Uranium metal is a significant contributor to Intermediate Level nuclear Waste (ILW) at Sellafield, UK. Along with other reactive metals such as Magnox cladding and aluminium, the uranium is encapsulated in a Blast Furnace Slag (BFS) and Ordinary Portland Cement (OPC) mixed grout and stored in stainless steel containers above ground, awaiting disposal via the potential development of a Geological Disposal Facility (GDF)1. In a prequel to this study2, we investigated the corrosion behaviour of uranium encapsulated in grout and exposed to water vapour, reflecting conditions during surface storage of the waste. We refer the reader to this paper for further background information and sample history. From the results of this paper, we concluded that under water vapour conditions uranium metal corrodes via the anoxic oxidation reaction displayed in Equation 1. In agreement with other authors3,4,5, we also found the ingress of oxidising species from the water vapour environment was limited by the reducing permeability of the progressively hydrating grout. As a result, the uranium oxidation rate was observed as initially rapid, but decreased over time, and near 50 weeks plateaued at a rate believed to reflect the steady state exchange of gases through the near-matured grout.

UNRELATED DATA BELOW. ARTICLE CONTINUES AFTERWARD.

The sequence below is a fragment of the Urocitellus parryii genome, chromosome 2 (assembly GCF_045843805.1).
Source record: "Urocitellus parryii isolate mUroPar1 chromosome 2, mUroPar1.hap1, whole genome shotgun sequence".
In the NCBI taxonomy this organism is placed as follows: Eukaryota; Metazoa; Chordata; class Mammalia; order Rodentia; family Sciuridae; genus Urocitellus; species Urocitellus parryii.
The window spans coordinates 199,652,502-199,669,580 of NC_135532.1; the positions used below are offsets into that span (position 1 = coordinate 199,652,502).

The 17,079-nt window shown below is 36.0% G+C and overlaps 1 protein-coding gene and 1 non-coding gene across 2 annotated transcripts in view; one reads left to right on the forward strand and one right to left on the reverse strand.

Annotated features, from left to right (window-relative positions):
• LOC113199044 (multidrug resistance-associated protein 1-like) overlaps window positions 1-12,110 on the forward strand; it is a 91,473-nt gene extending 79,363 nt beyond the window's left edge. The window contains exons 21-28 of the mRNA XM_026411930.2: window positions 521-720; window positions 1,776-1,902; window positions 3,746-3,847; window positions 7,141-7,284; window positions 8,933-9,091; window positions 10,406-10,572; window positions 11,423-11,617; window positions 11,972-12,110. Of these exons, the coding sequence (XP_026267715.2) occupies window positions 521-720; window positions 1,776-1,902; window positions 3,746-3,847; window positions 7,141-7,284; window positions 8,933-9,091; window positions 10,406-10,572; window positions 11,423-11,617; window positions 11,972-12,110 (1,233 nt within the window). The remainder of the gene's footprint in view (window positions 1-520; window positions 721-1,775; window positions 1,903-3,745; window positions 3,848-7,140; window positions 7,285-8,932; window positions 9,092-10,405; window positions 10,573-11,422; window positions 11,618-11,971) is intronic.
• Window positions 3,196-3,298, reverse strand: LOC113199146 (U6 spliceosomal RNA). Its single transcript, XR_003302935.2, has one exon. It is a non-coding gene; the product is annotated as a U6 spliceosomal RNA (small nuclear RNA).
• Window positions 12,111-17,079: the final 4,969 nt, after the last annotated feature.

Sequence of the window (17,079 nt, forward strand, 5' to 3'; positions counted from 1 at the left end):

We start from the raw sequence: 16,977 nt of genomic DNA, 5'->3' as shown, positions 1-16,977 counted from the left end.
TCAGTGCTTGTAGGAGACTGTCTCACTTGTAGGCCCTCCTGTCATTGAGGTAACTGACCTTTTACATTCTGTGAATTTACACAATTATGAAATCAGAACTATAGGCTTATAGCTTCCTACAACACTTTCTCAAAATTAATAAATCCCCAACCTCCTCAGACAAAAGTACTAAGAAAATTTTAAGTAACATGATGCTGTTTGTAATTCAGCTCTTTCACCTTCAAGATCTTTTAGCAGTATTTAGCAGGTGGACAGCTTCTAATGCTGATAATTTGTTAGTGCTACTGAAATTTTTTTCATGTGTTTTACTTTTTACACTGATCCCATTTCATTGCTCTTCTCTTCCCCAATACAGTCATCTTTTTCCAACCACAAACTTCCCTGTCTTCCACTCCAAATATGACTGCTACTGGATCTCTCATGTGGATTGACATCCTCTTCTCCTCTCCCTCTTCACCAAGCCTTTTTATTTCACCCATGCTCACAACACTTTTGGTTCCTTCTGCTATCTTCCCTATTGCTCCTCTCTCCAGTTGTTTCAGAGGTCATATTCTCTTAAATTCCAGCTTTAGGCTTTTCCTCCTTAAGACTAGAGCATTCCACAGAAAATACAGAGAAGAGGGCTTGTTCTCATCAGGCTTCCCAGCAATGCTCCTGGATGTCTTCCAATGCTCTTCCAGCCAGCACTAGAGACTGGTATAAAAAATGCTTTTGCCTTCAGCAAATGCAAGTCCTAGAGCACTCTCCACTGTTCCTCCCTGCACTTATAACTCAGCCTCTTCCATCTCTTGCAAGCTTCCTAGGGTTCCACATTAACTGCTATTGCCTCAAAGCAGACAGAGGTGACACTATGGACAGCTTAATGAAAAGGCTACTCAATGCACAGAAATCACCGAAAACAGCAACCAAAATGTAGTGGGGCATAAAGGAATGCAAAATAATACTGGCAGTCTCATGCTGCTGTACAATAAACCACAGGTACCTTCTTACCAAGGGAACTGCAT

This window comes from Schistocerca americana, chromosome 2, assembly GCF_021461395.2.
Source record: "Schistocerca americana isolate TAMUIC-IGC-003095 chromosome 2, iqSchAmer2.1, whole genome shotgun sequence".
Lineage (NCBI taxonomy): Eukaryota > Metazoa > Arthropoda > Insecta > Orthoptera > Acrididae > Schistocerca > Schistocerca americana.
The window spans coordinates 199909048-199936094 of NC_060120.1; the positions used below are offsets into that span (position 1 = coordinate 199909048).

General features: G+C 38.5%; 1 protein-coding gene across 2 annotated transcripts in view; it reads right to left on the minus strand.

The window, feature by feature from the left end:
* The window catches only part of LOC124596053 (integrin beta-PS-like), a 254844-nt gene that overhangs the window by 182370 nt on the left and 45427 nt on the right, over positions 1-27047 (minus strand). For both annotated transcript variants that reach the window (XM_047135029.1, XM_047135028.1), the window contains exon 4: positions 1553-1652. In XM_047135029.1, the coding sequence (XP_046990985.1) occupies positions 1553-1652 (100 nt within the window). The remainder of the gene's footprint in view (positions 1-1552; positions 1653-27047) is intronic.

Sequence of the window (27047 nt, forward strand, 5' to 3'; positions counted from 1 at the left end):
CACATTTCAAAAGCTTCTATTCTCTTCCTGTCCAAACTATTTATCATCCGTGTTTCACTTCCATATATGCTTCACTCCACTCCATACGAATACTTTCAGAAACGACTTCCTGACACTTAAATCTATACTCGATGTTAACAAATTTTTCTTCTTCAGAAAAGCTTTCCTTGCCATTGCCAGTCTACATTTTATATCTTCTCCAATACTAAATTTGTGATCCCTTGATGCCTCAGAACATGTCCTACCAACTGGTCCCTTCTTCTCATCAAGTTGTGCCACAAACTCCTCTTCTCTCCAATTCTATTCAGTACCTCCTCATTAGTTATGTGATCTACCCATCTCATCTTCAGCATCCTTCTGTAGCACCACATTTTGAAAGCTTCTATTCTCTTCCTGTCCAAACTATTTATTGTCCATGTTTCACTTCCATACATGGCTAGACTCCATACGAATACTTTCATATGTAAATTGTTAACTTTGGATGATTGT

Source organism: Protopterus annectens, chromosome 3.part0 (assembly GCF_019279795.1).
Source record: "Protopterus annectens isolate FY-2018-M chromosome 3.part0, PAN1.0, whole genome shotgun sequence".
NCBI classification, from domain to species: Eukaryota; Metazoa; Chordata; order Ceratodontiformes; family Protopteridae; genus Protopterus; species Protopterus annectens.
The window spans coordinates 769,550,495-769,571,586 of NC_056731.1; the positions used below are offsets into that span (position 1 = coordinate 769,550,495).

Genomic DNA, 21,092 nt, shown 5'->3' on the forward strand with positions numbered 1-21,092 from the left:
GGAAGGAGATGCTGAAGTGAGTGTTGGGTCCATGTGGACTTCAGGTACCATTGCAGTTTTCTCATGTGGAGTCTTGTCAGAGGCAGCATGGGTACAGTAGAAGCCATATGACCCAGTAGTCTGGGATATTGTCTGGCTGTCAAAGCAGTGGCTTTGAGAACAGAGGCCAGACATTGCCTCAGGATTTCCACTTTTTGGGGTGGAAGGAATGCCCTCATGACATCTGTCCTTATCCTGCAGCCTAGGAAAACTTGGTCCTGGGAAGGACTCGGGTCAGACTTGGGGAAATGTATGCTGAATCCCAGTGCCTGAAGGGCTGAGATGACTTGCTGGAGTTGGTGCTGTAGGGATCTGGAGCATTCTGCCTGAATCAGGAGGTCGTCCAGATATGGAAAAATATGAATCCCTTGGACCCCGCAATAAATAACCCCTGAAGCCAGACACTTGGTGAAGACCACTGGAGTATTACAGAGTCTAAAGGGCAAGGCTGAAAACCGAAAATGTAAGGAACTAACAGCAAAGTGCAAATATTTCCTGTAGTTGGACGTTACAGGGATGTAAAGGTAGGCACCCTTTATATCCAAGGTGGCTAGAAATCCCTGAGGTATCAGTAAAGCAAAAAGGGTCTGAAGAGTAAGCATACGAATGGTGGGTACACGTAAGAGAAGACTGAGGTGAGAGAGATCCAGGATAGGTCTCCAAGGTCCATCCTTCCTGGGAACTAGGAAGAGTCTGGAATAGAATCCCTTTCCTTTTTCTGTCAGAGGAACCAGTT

$$U+2{H}_{2}O\to U{O}_{2}+2{H}_{2}$$
(1)

These findings are important because Equation 1 yields hydrogen which can potentially become trapped in the grout pores and furthermore, if concentrations are allowed to increase over long periods of time, uranium hydride (UH3) may form. This compound is a black powder which has been known to spontaneously ignite in oxidising conditions6,7 and, in addition to hydrogen gas, significantly increases the risk for future transportation, storage and disposal of the ILW containers.